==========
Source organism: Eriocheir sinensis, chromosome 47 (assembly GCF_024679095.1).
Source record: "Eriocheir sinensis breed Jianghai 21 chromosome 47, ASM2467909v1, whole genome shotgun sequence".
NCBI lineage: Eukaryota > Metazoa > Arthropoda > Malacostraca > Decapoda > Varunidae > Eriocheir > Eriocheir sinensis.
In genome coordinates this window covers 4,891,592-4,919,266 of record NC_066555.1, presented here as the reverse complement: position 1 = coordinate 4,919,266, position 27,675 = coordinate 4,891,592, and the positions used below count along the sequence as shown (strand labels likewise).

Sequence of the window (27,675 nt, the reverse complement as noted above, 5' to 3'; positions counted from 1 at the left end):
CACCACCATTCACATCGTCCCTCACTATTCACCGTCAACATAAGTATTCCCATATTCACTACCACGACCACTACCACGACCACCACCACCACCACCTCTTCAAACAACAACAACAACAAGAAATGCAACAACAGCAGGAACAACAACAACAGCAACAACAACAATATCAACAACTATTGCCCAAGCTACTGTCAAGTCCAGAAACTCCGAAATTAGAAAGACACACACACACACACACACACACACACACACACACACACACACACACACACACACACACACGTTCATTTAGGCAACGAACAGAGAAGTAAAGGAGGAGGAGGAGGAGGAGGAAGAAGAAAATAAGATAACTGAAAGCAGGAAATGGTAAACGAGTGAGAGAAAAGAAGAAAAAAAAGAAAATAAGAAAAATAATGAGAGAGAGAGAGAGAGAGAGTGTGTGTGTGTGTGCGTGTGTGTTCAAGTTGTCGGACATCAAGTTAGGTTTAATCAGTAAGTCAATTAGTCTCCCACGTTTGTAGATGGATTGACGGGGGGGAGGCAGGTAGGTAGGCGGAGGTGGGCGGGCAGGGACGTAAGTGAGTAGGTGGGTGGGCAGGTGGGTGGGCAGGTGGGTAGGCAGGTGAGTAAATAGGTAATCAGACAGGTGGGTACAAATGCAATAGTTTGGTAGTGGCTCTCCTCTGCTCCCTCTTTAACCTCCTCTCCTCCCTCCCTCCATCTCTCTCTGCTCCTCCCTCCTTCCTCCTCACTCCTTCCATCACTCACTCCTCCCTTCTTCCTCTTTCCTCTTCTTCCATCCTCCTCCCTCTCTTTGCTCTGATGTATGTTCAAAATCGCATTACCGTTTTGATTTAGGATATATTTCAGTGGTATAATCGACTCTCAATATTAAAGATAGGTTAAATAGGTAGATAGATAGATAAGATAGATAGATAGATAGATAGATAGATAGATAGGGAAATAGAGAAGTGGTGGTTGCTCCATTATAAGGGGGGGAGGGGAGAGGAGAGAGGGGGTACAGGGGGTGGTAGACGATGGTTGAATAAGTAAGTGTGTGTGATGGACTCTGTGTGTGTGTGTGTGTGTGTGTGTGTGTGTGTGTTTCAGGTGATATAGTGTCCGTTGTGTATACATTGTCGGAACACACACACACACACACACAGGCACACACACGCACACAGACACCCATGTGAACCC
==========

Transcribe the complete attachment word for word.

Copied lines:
Source organism: Eriocheir sinensis, chromosome 47 (assembly GCF_024679095.1).
Source record: "Eriocheir sinensis breed Jianghai 21 chromosome 47, ASM2467909v1, whole genome shotgun sequence".
NCBI lineage: Eukaryota > Metazoa > Arthropoda > Malacostraca > Decapoda > Varunidae > Eriocheir > Eriocheir sinensis.
In genome coordinates this window covers 4,891,592-4,919,266 of record NC_066555.1, presented here as the reverse complement: position 1 = coordinate 4,919,266, position 27,675 = coordinate 4,891,592, and the positions used below count along the sequence as shown (strand labels likewise).

Sequence of the window (27,675 nt, the reverse complement as noted above, 5' to 3'; positions counted from 1 at the left end):
CACCACCATTCACATCGTCCCTCACTATTCACCGTCAACATAAGTATTCCCATATTCACTACCACGACCACTACCACGACCACCACCACCACCACCTCTTCAAACAACAACAACAACAAGAAATGCAACAACAGCAGGAACAACAACAACAGCAACAACAACAATATCAACAACTATTGCCCAAGCTACTGTCAAGTCCAGAAACTCCGAAATTAGAAAGACACACACACACACACACACACACACACACACACACACACACACACACACACACACACACACGTTCATTTAGGCAACGAACAGAGAAGTAAAGGAGGAGGAGGAGGAGGAGGAAGAAGAAAATAAGATAACTGAAAGCAGGAAATGGTAAACGAGTGAGAGAAAAGAAGAAAAAAAAGAAAATAAGAAAAATAATGAGAGAGAGAGAGAGAGAGAGTGTGTGTGTGTGTGCGTGTGTGTTCAAGTTGTCGGACATCAAGTTAGGTTTAATCAGTAAGTCAATTAGTCTCCCACGTTTGTAGATGGATTGACGGGGGGGAGGCAGGTAGGTAGGCGGAGGTGGGCGGGCAGGGACGTAAGTGAGTAGGTGGGTGGGCAGGTGGGTGGGCAGGTGGGTAGGCAGGTGAGTAAATAGGTAATCAGACAGGTGGGTACAAATGCAATAGTTTGGTAGTGGCTCTCCTCTGCTCCCTCTTTAACCTCCTCTCCTCCCTCCCTCCATCTCTCTCTGCTCCTCCCTCCTTCCTCCTCACTCCTTCCATCACTCACTCCTCCCTTCTTCCTCTTTCCTCTTCTTCCATCCTCCTCCCTCTCTTTGCTCTGATGTATGTTCAAAATCGCATTACCGTTTTGATTTAGGATATATTTCAGTGGTATAATCGACTCTCAATATTAAAGATAGGTTAAATAGGTAGATAGATAGATAAGATAGATAGATAGATAGATAGATAGATAGATAGGGAAATAGAGAAGTGGTGGTTGCTCCATTATAAGGGGGGGAGGGGAGAGGAGAGAGGGGGTACAGGGGGTGGTAGACGATGGTTGAATAAGTAAGTGTGTGTGATGGACTCTGTGTGTGTGTGTGTGTGTGTGTGTGTGTGTGTGTTTCAGGTGATATAGTGTCCGTTGTGTATACATTGTCGGAACACACACACACACACACACAGGCACACACACGCACACAGACACCCATGTGAACCC